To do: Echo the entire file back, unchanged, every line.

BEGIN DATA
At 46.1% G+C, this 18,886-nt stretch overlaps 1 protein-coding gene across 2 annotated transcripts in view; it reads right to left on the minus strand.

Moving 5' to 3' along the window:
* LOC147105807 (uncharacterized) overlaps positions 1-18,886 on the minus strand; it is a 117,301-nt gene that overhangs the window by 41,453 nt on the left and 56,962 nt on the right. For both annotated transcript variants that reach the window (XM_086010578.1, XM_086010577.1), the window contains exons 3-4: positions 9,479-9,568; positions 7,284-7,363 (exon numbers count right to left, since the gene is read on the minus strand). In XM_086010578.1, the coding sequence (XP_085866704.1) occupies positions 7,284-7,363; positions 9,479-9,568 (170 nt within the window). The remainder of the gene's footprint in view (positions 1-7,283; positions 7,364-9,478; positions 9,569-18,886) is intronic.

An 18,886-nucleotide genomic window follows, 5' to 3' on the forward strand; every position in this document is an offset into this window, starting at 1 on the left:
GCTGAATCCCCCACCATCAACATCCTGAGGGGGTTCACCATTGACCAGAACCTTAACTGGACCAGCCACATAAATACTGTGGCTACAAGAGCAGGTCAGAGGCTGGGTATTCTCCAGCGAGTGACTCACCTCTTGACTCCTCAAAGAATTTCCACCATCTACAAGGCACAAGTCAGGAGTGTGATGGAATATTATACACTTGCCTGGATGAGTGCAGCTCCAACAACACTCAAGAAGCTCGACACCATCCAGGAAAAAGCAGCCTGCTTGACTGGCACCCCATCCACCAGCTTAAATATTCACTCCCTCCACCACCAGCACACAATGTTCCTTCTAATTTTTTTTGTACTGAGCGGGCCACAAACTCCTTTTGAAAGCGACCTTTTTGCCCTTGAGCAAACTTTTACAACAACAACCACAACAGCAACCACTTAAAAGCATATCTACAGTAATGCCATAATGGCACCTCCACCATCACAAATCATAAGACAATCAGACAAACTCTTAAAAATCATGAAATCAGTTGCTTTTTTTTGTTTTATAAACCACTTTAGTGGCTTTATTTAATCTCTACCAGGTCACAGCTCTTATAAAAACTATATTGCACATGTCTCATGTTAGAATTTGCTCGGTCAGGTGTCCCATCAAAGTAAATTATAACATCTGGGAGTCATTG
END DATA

At 46.1% G+C, this 18,886-nt stretch overlaps 1 protein-coding gene across 2 annotated transcripts in view; it reads right to left on the minus strand.

Moving 5' to 3' along the window:
* LOC147105807 (uncharacterized) overlaps positions 1-18,886 on the minus strand; it is a 117,301-nt gene that overhangs the window by 41,453 nt on the left and 56,962 nt on the right. For both annotated transcript variants that reach the window (XM_086010578.1, XM_086010577.1), the window contains exons 3-4: positions 9,479-9,568; positions 7,284-7,363 (exon numbers count right to left, since the gene is read on the minus strand). In XM_086010578.1, the coding sequence (XP_085866704.1) occupies positions 7,284-7,363; positions 9,479-9,568 (170 nt within the window). The remainder of the gene's footprint in view (positions 1-7,283; positions 7,364-9,478; positions 9,569-18,886) is intronic.

An 18,886-nucleotide genomic window follows, 5' to 3' on the forward strand; every position in this document is an offset into this window, starting at 1 on the left:
GCTGAATCCCCCACCATCAACATCCTGAGGGGGTTCACCATTGACCAGAACCTTAACTGGACCAGCCACATAAATACTGTGGCTACAAGAGCAGGTCAGAGGCTGGGTATTCTCCAGCGAGTGACTCACCTCTTGACTCCTCAAAGAATTTCCACCATCTACAAGGCACAAGTCAGGAGTGTGATGGAATATTATACACTTGCCTGGATGAGTGCAGCTCCAACAACACTCAAGAAGCTCGACACCATCCAGGAAAAAGCAGCCTGCTTGACTGGCACCCCATCCACCAGCTTAAATATTCACTCCCTCCACCACCAGCACACAATGTTCCTTCTAATTTTTTTTGTACTGAGCGGGCCACAAACTCCTTTTGAAAGCGACCTTTTTGCCCTTGAGCAAACTTTTACAACAACAACCACAACAGCAACCACTTAAAAGCATATCTACAGTAATGCCATAATGGCACCTCCACCATCACAAATCATAAGACAATCAGACAAACTCTTAAAAATCATGAAATCAGTTGCTTTTTTTTGTTTTATAAACCACTTTAGTGGCTTTATTTAATCTCTACCAGGTCACAGCTCTTATAAAAACTATATTGCACATGTCTCATGTTAGAATTTGCTCGGTCAGGTGTCCCATCAAAGTAAATTATAACATCTGGGAGTCATTG